I often watch video recipes on my smartphone while cooking. I always wash my hands before I start cooking, but it’s never occurred to me to wash them again each time I touch my phone. Can that make me sick?
I don’t want to totally gross you out, but the average smartphone is 10 times dirtier than a toilet seat.
In fact, the average person touches their smartphone 2,617 times a day, according to a study by dscout, a Chicago-based research firm. Because people often take their phones with them everywhere, including into the potty, various microbes are transferred when the phones are touched. Some of those microbes can survive for up to 16 months, according to research published in 2006 in BMC Infectious Diseases.
Research has also shown that smartphones and tablets can harbor bacteria such as Streptococcus, Staphylococcus aureus, and even Escherichia coli or E. coli. Staphylococcus aureus is particularly harmful considering it is a bacterium that is growing increasingly impervious to antibiotics and has emerged as a top killer of hospitalized patients, according to researchers at Harvard Medical School.
So, if you are using your phone or tablet to watch cooking demonstrations or look up recipes while cooking, you really should wash your hands each time you touch your device.
“Consumers play an important role in the safety of the food they eat and are the last line of defense for preventing foodborne disease, because safe, in-home preparation and consumption practices can reduce the risk of illness,” according to a food safety study in the Journal of Food Protection.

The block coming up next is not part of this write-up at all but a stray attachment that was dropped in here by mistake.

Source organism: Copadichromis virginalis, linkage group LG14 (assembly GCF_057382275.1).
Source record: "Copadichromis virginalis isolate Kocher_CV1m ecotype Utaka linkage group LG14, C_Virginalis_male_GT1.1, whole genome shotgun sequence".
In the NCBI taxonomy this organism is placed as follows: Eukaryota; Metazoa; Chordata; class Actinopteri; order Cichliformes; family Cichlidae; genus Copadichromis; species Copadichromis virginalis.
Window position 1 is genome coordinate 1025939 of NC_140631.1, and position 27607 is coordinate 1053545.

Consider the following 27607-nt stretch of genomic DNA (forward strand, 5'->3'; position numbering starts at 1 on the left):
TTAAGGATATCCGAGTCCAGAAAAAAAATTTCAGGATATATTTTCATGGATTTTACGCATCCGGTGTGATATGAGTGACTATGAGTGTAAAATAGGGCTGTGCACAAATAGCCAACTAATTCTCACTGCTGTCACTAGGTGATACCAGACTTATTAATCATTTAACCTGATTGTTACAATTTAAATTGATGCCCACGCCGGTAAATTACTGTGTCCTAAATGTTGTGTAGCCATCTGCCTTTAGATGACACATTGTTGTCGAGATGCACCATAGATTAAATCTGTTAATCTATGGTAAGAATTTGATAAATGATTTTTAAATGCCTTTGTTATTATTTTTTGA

However, the study found that 40 percent of people say they don’t wash their hands after using a device, like a smartphone or tablet, while cooking.
Another study, co-authored by Sanja Ilic, food safety specialist for Ohio State University Extension in The Ohio State University College of Food, Agricultural, and Environmental Sciences (CFAES), found that most consumers don’t pay much attention to clean hands between handling exposed foods and touching unsanitary electronic devices, body parts or hair, and surfaces.
That can lead to foodborne illnesses, including norovirus, which causes vomiting and diarrhea, and is the leading cause of foodborne illness outbreaks. It’s estimated that the average person will get norovirus five times during his or her lifetime, according to a report in Food Safety News.
To avoid foodborne illness, the U.S. Department of Agriculture’s Food Safety and Inspection Service recommends that you wash your hands with warm, soapy water for 20 seconds:
- before and after handling food
- after using the bathroom
- after changing a diaper
- after handling pets
- after sneezing, coughing, or blowing your nose
- after handling raw eggs, meat, poultry, or fish
And remember to wash your hands each time you touch your smartphone or tablet while cooking!
Chow Line is a service of the College of Food, Agricultural, and Environmental Sciences and its outreach and research arms, OSU Extension and the Ohio Agricultural Research and Development Center. Send questions to Chow Line, c/o Tracy Turner, 364 W. Lane Ave., Suite B120, Columbus, OH 43201, or email@example.com.
Editor: This column was reviewed by Sanja Ilic, food safety specialist for Ohio State University Extension
OSU Extension, Food Safety